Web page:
SEATTLE — A 20-year-old man from Bremerton, Washington, was arrested earlier today on an indictment charging him with 10 federal felonies related to his illegal harassment — also known as “swatting.” Ashton Connor Garcia will make his first appearance in US District Court in Tacoma today.
“Each time Mr Garcia allegedly made one of his false reports to law enforcement, he set off a potentially deadly event – by sending heavily armed police officers to an address they mistakenly believed would confront someone who was armed and was dangerous,” said US Attorney Nick Brown. “Fortunately, no one was injured, but the unpredictable and chilling dynamic that these calls created for Mr Garcia’s alleged victims cannot be overstated. It’s not fun to abuse emergency resources and intentionally put people at risk.”
“Fortunately, no one was injured when law enforcement responded to Mr. Garcia’s slaps,” said Richard A. Collodi, senior special agent in charge of the FBI’s Seattle field office. “However, it is impossible to quantify the significant damage caused by his actions, which affected communities across the country. Mr. Garcia will be held accountable for his actions, and we hope this also serves as an example of how seriously the FBI, US Attorney’s Office, state and local law enforcement agencies take these threats.”
According to the indictment, between June 2022 and early September 2022, Garcia made more than 20 beating calls to law enforcement targeting victims in California, Georgia, Illinois, Kentucky, Michigan, Minnesota, New Jersey, Ohio, Pennsylvania, Tennessee, Washington. and Edmonton, Alberta, Canada. According to the indictment, Garcia collected personal information about his victims and then threatened his victims with harm, including making calls to send an armed police presence to their home. In some cases, he made swatting calls at the request of friends. Garcia demanded money, virtual currency, credit card information or sexually explicit photos from some of those he threatened.
Garcia used voice over internet technology to hide his identity. Using false identities, he made fake reports to non-emergency police numbers, claiming things like that he and others planted explosive devices in certain locations. He falsely accused other individuals of committing crimes such as murder, rape, and kidnapping, and he falsely claimed that these individuals possessed dangerous weapons such as knives, firearms, and explosive devices. He frequently used the same scripts in which he claimed his father held him hostage, false claims that he shot his parents, false claims that his father stabbed his mother, and false claims that his father raped female family members.
The false reports tied up law enforcement resources that could have been used for actual emergencies. In some cases, law enforcement entered the victim’s home with guns drawn and arrested people inside the home.
Garcia reportedly treated the swatting calls like entertainment. He spread his swatting calls via the Discord internet platform. Garcia reportedly told other Discord users that he considers himself a “cyber-terrorist.”
Specifically, the indictment charges Garcia with these crimes:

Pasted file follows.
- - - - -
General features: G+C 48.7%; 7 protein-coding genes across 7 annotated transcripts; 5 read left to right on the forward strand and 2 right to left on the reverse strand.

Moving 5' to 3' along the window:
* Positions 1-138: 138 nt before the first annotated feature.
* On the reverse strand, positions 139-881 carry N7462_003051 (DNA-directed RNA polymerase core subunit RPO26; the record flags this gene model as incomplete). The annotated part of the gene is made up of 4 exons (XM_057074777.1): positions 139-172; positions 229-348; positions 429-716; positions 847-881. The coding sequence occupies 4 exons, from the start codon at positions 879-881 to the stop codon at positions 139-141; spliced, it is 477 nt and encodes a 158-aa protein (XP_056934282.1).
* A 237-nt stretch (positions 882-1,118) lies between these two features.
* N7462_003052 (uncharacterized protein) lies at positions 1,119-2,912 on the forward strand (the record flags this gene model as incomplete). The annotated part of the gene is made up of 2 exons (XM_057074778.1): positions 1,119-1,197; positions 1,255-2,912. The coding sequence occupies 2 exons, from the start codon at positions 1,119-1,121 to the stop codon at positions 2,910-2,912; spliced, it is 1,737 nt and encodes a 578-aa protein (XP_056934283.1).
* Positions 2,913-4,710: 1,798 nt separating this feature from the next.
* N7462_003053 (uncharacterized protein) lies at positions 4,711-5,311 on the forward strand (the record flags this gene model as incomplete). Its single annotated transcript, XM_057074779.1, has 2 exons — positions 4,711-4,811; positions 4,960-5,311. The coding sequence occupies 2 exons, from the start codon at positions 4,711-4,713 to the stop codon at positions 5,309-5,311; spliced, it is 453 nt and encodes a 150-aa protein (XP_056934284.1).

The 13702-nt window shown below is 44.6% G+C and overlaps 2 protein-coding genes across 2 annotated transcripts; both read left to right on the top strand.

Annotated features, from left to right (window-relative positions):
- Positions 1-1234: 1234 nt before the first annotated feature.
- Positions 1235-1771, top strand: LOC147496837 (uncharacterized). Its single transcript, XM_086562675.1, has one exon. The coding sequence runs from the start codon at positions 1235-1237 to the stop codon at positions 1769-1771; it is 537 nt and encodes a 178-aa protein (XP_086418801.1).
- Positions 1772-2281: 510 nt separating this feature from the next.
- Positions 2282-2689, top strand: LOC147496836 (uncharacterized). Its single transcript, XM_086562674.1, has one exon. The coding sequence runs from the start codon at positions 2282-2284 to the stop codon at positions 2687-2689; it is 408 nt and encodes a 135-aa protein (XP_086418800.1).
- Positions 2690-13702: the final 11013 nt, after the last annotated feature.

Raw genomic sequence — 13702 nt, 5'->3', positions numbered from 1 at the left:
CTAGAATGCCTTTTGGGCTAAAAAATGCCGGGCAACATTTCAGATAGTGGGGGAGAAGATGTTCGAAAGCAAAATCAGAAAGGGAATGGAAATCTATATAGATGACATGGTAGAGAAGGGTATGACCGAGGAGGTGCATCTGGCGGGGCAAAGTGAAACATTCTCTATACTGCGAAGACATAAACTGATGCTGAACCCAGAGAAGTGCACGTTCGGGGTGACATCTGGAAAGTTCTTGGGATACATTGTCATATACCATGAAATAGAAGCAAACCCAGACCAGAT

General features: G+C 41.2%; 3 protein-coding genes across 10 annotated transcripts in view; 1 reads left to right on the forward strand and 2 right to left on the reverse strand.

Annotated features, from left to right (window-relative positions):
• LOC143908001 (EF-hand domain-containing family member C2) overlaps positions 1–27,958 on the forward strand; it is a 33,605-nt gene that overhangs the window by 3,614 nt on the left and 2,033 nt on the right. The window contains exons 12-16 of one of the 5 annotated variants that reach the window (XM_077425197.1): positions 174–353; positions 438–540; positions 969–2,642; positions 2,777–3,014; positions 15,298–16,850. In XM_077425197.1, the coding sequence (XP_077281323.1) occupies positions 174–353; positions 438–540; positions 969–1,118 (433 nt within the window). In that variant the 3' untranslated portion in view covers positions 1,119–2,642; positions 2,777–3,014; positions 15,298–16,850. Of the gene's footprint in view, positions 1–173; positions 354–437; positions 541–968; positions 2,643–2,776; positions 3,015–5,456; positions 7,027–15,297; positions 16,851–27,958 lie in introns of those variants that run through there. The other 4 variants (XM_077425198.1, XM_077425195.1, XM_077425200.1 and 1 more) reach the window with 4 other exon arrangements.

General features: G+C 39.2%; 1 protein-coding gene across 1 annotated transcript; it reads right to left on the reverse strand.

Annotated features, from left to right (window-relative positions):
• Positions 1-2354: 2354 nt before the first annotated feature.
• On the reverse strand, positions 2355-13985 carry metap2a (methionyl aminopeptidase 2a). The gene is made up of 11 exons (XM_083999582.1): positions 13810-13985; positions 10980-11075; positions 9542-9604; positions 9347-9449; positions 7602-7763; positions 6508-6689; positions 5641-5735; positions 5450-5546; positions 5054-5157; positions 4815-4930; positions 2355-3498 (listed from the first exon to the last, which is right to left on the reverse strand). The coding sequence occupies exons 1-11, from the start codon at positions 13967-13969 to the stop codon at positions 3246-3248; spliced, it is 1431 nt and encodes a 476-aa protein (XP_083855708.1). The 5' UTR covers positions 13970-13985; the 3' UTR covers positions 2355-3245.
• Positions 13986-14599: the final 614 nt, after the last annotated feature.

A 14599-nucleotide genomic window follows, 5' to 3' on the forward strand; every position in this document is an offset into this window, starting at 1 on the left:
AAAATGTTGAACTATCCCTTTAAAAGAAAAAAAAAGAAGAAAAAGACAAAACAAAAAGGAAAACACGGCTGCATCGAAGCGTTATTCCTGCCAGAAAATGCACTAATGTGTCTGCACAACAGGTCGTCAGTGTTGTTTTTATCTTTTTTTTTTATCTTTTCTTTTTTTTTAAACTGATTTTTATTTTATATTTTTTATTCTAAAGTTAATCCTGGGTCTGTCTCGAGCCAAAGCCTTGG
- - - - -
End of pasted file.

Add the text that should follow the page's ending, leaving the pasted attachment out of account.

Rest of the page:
- blackmail – Ohio: On July 17, 2022, allegedly asking for credit card information or hurting the reputation of the victim, his family, would leak nude photos and “beat her.”
- Threats and Hoaxes -Ohio: On July 22, 2022, he allegedly called the Shaker Heights Police Department and falsely claimed his father was holding the family hostage with firearms and a hand grenade.
- Threats and Hoaxes – Ohio: On July 28, 2022, he allegedly called the Cleveland Police Department and falsely claimed that he planted a bomb on Fox News in Cleveland.
- Firearms hoaxes – California: On July 29, 2022, he allegedly called the Los Angeles Police Department and falsely claimed that his father raped his sister, that his father had many guns and was both mentally ill and a drug addict.
- Interstate Threats – Kentucky: On July 30, 2022, allegedly called the Kentucky State Police and threatened to kill named hostages.
- False reports about airplanes – California: On August 23, 2022, he allegedly called the Los Angeles Police Department and claimed his daughter told him there was a bomb on her flight from Honolulu to LAX.
- blackmail – New Jersey: On August 24, 2022, allegedly attempted to obtain photos and video of an underage woman’s body by threatening to accuse a family member of a crime and “hitting” them.
- Threats and false reports regarding explosives – Michigan: reportedly reported to the Milan Michigan Police Department that his father was holding him hostage with a gun and a bomb.
- Threats and Hoaxes – Tennessee: On September 2, 2022, allegedly called the Milan, Tennessee Police Department and claimed he was being held hostage by his father, who had a gun and a bomb.
- Threats and false reports regarding explosives – California: Allegedly called the Los Angeles Police Department and claimed he had hidden four pounds of C4 explosives at a Los Angeles airport and would detonate it unless he was paid $200,000 in bitcoin.
The charges contained in the indictment are allegations only. A person is presumed innocent until proven guilty in a court of law.
Threats and false reports involving explosives are punishable by up to 10 years in prison. Other accused threats and false reports are punishable by up to five years in prison. Extortion is punishable by up to two years in prison.
The case is being investigated by the FBI with significant assistance from numerous local law enforcement agencies in the United States and Canada.
The case is being prosecuted by Assistant US Attorney Jessica Manca.